Barnacles are the most prominent epibionts of sea turtles (Casale et al., 2012; Frick and Pfaller, 2013). Turtle barnacles belong to the superfamily Coronuloidea and include three families: Chelonibiidae Pilsbry, 1916, Coronulidae Leach, 1817, and Platylepadidae Newman and Ross, 1976 (Hayashi, 2012, 2013). Members of Chelonibiidae are perhaps the most studied barnacle species recorded on sea turtles. Chelonibia testudinaria, the most commonly reported sea turtle barnacle, has been reported on the body surface of all extant sea turtle species (Sloan et al., 2014), sirenians (Zardus et al., 2014), and some crustaceans (Cheang et al., 2013) from distant geographical regions. It is, therefore, considered a host generalist species and should not be assumed as an obligatory turtle barnacle (Cheang et al., 2013; Zardus et al., 2014). In contrast, Chelonibia caretta, which is considered a host specialist, is reported only in association with sea turtles, especially loggerheads (Caretta caretta) (Torres-Pratts et al., 2009; Farrapeira, 2010).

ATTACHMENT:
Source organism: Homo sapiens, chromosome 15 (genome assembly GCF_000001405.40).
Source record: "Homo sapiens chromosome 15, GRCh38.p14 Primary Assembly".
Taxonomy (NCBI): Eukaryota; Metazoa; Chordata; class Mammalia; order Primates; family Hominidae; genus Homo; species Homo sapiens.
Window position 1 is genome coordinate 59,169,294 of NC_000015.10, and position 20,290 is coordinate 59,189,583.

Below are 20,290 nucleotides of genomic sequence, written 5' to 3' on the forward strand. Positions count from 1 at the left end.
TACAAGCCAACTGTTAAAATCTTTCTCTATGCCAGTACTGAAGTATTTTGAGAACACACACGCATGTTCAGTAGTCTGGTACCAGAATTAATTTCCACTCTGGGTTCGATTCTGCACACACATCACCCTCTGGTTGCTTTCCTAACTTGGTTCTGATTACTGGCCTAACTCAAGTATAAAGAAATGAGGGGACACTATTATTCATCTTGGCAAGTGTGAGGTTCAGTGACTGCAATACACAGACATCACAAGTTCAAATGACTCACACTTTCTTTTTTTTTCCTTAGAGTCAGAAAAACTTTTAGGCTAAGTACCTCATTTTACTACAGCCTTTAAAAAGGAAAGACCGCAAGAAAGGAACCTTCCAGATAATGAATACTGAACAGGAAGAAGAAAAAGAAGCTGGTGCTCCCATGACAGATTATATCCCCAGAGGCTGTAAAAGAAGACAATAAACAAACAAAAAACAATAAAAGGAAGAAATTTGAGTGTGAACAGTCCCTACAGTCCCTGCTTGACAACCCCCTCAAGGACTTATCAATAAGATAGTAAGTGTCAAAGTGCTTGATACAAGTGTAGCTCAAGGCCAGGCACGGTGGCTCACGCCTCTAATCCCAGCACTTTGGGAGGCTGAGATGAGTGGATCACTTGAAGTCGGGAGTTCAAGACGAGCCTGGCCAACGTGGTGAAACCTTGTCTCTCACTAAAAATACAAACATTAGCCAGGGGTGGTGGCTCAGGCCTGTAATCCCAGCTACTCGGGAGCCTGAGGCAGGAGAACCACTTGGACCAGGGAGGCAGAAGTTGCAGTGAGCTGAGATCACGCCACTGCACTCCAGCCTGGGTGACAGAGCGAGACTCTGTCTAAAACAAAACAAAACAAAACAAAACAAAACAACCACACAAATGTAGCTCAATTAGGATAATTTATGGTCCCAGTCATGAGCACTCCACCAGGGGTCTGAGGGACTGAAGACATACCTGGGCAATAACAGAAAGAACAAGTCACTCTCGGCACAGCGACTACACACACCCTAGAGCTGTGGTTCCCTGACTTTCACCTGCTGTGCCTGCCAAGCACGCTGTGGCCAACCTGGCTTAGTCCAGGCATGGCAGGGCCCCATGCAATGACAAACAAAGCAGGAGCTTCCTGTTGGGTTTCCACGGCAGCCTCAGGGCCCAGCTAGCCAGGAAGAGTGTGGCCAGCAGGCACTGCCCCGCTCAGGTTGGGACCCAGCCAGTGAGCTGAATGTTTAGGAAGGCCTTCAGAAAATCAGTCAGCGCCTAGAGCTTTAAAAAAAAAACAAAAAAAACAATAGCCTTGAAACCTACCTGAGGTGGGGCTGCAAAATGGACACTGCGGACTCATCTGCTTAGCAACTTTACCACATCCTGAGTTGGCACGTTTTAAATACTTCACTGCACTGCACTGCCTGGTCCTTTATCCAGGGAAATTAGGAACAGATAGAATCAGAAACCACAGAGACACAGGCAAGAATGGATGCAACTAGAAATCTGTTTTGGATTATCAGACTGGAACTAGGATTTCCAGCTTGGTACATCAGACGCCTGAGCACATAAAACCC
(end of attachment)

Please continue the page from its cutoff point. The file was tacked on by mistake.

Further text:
Several techniques have been successfully used to study habitat use and migration patterns of sea turtles, including satellite telemetry (e.g., Rees et al., 2016; Robinson D. P. et al., 2017; Hays and Hawkes, 2018; Pilcher et al., 2020), aerial surveys (Jean et al., 2010), visual surveys via snorkeling (Roos et al., 2005), and stable isotope analysis (e.g., Nolte et al., 2020). However, most of these techniques are costly (Pfaller et al., 2014), and/or logistically difficult to implement. As an alternative, or complementary and relatively low-cost approach, epibiont assemblages living on sea turtles can roughly indicate habitat use and migratory behavior of these highly mobile marine reptiles (e.g., Pfaller et al., 2008b; Lazo-Wasem et al., 2011; Rivera et al., 2018; Robinson et al., 2019; Nolte et al., 2020; Silver-Gorges et al., 2021). For instance, some sea turtle epibionts, e.g., C. testudinaria and two lepadid barnacles Lepas hilli and Conchoderma virgatum, have been proposed to be potentially used as habitat indicators of sea turtles (Casale et al., 2012; Ten et al., 2019). According to previous studies, the barnacles L. hillii, C. virgatum (Ten et al., 2019), and Platylepas spp. (Casale et al., 2012) preferably settle on turtles inhabiting oceanic waters. In contrast, C. testudinaria, Stomatolepas elegans, and Stephanolepas muricata are mainly associated with turtles occupying neritic waters (Casale et al., 2012). Epibiotic barnacles and crabs have also been used as indicators of the distribution and movement of loggerheads (Casale et al., 2004). Thus, epibiont communities could roughly reflect the environment in which the host has recently been living (Casale et al., 2012; Frick and Pfaller, 2013; Nolte et al., 2020; Silver-Gorges et al., 2021). In addition, this method could be very useful in sea turtle conservation planning efforts, as epibionts may affect their health status. Stranded turtles were frequently utilized in studies to examine factors that affect their health and mortality (Sönmez, 2018; Cheng et al., 2019; Wang et al., 2020). Turtle epibionts may cause increased drag (Logan and Morreale, 1994; Wyneken, 1997), which could be energetically expensive for the host turtles, particularly for those undertaking long-distance migrations (Frick and Pfaller, 2013). Additionally, some turtle epibionts such as leeches and barnacles may cause infections in sea turtles (George, 1997; Greenblatt et al., 2004), or enhance their vulnerability to pathogens (George, 1997). The presence of some coronuloid barnacles on eyes and wounds, as well as their penetration into the epidermis of the host's flippers, may have a negative influence on their health (Frick et al., 2011).